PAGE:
FIG. 3 is a large-scale section taken along line III-III of FIG. 2.
 As seen in FIG. 1 a multistage platen press 1 for the production of oriented-strand board has a plurality of vertically spaced horizontal platens 2 defining a plurality of horizontally throughgoing pressing gaps 9. Each platen 2 has as shown in FIG. 2 a network or array of heating passages 3 connected to a heater 14 that serves to maintain the respective platen 2 at a desired temperature. In addition each platen 2 is formed with a wholly independent and separate network of treatment passages 4 connected at end manifolds 6 to a device, here a boiler 13, for injecting a treatment fluid, into them and withdrawing steam and any other fluids from them via an array of holes 5 uniformly spread over the entire surface of the respective platen 2. Such a press 1 is used to compress mats 8 in the gaps 9. The mats 8 ride on standard conveyor screens 12 through the gaps 9.
 In accordance with the invention as shown in FIG. 3, the platens 2 are each formed of a relatively thick and massive core plate 15 normally made of steel or cast iron and a pair of thinner but rigid cover or face plates 10 normally made of steel. The passages 4 are formed as rectangular-section grooves 7 cut in the core plate 15 and each extending over the entire width or length of the platen 2. Furthermore each rigid metal cover plate 10, which may have a textured surface 10′, is formed with an array of throughgoing circular bores constituting the holes 5 through which the fluid passes from the passages 4 into the workpiece 8 and from the workpiece 8 out into the passages 4.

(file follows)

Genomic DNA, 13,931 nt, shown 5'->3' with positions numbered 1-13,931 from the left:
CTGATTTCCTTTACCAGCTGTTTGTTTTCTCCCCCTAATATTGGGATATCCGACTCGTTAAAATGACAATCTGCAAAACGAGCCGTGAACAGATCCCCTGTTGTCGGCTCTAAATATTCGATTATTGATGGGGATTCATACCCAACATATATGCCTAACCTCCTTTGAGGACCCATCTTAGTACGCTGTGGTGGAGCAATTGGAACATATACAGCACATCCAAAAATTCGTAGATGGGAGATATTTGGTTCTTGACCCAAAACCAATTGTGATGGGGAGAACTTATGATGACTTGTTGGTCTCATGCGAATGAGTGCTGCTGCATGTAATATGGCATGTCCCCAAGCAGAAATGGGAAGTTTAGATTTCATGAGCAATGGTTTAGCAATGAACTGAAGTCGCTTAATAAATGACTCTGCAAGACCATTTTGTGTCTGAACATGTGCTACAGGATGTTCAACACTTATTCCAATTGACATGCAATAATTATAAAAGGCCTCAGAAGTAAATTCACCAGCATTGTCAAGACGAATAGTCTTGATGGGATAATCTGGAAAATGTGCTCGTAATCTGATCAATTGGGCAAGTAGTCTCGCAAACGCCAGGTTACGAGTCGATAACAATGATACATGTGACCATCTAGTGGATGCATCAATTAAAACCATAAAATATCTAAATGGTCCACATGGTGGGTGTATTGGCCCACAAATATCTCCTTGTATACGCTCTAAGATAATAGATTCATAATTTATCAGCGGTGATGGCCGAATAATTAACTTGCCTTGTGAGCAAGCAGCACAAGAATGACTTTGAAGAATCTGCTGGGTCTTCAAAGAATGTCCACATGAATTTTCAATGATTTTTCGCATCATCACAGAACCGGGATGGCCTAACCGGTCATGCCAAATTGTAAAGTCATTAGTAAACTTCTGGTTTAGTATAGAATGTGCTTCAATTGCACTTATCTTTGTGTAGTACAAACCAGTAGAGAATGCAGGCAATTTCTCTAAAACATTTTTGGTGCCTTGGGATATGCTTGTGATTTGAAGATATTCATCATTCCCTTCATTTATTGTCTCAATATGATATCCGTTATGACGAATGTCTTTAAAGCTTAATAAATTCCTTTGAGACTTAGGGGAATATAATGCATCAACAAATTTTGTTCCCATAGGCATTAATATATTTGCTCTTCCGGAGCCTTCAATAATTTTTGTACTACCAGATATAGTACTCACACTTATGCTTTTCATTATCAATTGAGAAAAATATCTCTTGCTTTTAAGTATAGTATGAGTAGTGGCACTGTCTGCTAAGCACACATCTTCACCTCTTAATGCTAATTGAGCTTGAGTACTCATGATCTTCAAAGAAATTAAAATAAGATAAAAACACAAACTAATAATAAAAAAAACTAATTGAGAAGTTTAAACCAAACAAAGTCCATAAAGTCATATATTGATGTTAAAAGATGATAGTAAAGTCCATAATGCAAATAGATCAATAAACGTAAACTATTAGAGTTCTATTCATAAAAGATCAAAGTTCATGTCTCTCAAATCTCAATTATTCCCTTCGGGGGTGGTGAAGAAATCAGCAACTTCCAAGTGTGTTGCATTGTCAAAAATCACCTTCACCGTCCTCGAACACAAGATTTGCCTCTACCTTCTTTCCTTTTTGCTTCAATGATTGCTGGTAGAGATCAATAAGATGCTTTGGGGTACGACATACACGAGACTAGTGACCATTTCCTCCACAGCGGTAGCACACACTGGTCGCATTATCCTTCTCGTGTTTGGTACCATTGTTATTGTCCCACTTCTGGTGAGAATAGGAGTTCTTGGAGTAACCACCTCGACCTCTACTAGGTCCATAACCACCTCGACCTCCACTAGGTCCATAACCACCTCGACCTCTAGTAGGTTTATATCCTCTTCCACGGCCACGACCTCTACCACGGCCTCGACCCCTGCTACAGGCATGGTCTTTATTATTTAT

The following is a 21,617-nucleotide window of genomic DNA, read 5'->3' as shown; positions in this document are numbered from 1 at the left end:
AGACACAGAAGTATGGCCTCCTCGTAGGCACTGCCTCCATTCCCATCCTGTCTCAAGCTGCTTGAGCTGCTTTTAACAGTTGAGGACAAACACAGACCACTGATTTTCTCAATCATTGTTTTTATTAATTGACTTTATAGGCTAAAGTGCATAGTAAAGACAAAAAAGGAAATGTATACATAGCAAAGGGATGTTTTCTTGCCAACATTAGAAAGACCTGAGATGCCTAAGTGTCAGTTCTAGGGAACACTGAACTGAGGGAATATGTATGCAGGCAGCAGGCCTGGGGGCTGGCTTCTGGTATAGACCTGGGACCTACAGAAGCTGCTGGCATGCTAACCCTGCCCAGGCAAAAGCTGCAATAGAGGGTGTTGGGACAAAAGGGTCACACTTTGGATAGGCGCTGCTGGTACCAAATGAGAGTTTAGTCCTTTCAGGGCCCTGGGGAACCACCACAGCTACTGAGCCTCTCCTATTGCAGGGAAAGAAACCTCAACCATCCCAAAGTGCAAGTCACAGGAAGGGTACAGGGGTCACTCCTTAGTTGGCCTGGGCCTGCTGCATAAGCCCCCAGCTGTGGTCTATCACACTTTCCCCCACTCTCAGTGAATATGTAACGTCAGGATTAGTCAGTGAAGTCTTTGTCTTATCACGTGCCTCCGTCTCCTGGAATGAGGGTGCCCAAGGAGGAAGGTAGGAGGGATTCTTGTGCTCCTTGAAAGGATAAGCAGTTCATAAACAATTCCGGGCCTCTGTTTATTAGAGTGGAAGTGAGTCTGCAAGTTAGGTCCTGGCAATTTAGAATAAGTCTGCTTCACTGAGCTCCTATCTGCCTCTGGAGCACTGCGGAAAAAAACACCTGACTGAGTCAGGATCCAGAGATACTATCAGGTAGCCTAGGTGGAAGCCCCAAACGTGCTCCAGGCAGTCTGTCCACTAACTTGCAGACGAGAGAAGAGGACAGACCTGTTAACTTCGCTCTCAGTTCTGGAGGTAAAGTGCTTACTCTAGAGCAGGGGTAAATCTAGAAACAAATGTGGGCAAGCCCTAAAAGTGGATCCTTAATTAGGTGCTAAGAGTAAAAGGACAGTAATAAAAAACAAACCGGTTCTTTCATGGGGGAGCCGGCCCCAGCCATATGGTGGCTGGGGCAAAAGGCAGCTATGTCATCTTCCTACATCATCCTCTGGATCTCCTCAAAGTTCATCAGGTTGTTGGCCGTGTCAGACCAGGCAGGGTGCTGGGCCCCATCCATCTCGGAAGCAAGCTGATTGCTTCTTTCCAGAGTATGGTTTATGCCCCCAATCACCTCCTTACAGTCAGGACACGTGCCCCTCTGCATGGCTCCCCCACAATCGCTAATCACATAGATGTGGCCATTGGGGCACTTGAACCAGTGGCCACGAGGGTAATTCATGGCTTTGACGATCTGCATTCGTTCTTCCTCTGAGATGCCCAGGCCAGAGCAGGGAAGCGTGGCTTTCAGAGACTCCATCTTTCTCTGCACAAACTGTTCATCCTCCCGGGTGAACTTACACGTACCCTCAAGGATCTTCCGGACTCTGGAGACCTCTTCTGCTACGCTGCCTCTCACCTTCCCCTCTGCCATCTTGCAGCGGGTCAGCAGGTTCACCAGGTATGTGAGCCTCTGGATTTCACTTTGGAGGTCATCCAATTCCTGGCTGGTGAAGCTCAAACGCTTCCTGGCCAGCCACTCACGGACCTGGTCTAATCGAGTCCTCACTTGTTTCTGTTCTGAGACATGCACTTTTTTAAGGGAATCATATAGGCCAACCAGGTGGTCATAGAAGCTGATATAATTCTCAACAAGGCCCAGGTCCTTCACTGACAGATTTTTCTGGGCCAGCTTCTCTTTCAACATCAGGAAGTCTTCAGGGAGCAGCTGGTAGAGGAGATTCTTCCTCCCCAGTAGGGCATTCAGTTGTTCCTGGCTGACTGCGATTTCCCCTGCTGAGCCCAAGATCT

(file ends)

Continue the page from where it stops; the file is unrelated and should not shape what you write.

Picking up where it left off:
The cover plates 10 are magnetized so that they cling to the massive steel plates 15. In addition double-headed flush bolt fasteners 11 are provided along the edges of the platens 2 to hold one such plate 10 on the top of and another plate 10 on the bottom of the respective plate 15.